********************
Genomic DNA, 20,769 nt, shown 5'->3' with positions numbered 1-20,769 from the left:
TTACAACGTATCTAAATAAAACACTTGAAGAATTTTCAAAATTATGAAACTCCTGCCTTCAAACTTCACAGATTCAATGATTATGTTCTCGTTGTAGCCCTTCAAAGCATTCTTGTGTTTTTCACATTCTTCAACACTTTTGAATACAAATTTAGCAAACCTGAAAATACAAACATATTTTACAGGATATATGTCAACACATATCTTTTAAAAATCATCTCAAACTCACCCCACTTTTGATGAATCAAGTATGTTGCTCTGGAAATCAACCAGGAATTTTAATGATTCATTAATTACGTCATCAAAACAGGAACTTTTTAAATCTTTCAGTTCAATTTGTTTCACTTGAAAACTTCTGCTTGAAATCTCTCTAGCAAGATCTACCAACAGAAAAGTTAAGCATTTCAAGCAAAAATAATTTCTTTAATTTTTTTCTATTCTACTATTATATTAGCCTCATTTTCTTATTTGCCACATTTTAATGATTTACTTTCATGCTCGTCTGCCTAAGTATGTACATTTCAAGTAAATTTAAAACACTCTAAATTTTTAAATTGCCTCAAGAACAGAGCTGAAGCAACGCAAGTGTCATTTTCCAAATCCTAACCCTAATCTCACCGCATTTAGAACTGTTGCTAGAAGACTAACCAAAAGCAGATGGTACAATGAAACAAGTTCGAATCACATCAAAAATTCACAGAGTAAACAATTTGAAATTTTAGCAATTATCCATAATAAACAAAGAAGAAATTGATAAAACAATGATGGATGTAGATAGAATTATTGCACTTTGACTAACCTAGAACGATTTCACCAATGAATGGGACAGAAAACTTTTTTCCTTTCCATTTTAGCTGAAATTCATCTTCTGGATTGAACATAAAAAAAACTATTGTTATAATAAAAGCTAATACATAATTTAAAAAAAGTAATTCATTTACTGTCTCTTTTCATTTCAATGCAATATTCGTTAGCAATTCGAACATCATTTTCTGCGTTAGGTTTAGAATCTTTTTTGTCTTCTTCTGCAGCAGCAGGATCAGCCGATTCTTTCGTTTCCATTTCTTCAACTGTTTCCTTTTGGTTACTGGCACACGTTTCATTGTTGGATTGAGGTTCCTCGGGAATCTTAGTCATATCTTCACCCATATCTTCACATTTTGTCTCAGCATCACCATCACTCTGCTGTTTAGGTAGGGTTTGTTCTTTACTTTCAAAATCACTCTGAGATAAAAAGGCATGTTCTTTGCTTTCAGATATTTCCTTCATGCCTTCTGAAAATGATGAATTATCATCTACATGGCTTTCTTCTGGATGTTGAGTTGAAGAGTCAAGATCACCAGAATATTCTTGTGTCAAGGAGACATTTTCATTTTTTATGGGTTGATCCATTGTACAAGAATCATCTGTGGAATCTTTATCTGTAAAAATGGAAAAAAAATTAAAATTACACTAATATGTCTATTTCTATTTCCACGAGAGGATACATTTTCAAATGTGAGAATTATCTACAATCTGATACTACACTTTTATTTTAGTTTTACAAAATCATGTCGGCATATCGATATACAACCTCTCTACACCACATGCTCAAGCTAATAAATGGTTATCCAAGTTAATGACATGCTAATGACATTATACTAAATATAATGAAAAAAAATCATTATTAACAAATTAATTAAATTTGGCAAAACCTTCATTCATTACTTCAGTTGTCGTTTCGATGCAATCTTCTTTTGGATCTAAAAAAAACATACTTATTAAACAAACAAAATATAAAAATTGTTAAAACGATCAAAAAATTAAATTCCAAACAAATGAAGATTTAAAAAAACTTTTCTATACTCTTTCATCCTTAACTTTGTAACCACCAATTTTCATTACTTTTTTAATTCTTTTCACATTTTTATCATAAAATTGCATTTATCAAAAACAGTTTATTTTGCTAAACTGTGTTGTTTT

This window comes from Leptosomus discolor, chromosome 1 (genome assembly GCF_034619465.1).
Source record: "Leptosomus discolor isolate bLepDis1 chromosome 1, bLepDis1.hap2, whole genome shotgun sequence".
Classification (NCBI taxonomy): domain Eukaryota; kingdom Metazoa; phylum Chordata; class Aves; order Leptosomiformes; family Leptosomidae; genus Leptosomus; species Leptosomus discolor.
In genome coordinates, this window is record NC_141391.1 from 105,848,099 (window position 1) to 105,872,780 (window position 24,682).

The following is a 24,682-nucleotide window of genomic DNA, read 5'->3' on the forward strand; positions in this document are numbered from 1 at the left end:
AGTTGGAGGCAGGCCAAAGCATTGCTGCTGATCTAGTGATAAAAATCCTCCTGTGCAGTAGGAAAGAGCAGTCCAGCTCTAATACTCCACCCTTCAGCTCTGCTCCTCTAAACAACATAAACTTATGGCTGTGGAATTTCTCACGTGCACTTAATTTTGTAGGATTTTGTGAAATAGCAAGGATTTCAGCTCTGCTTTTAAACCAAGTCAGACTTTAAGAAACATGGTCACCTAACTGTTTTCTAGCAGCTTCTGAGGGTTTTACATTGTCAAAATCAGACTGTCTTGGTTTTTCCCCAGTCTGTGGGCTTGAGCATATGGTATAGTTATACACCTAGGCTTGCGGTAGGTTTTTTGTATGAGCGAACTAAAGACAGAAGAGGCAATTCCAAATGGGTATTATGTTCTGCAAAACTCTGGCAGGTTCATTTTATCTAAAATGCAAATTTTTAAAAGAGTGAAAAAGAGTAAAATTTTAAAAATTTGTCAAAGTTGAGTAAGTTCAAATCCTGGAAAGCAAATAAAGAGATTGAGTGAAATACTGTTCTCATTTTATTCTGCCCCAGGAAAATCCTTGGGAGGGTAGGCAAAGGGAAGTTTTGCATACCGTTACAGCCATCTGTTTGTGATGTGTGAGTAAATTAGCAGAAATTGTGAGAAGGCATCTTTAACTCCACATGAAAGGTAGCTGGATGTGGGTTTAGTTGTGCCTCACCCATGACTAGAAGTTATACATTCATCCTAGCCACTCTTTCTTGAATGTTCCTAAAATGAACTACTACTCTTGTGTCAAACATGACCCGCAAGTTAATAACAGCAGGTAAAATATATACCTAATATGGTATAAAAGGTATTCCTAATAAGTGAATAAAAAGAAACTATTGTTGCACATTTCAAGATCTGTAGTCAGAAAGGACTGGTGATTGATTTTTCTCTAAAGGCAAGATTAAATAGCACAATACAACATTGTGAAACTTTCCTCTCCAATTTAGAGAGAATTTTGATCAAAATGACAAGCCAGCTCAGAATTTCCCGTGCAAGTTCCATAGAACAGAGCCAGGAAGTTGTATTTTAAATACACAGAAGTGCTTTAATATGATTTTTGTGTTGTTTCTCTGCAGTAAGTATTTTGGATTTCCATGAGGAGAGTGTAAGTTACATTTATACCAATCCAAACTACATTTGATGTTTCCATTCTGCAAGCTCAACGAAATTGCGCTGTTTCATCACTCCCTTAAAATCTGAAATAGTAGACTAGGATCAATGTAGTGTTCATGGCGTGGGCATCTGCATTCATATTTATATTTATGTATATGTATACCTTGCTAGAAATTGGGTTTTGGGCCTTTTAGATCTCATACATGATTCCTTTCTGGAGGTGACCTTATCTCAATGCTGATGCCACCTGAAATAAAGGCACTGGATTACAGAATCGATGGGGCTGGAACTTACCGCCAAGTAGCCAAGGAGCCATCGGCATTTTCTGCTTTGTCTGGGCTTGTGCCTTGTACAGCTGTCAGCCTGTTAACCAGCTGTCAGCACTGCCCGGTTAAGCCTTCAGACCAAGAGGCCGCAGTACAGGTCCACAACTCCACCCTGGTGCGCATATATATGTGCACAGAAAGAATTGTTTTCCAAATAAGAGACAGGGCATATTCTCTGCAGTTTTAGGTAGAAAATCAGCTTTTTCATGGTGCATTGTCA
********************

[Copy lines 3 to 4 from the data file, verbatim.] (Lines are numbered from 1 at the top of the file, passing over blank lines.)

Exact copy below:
This window comes from Leptosomus discolor, chromosome 1 (genome assembly GCF_034619465.1).
Source record: "Leptosomus discolor isolate bLepDis1 chromosome 1, bLepDis1.hap2, whole genome shotgun sequence".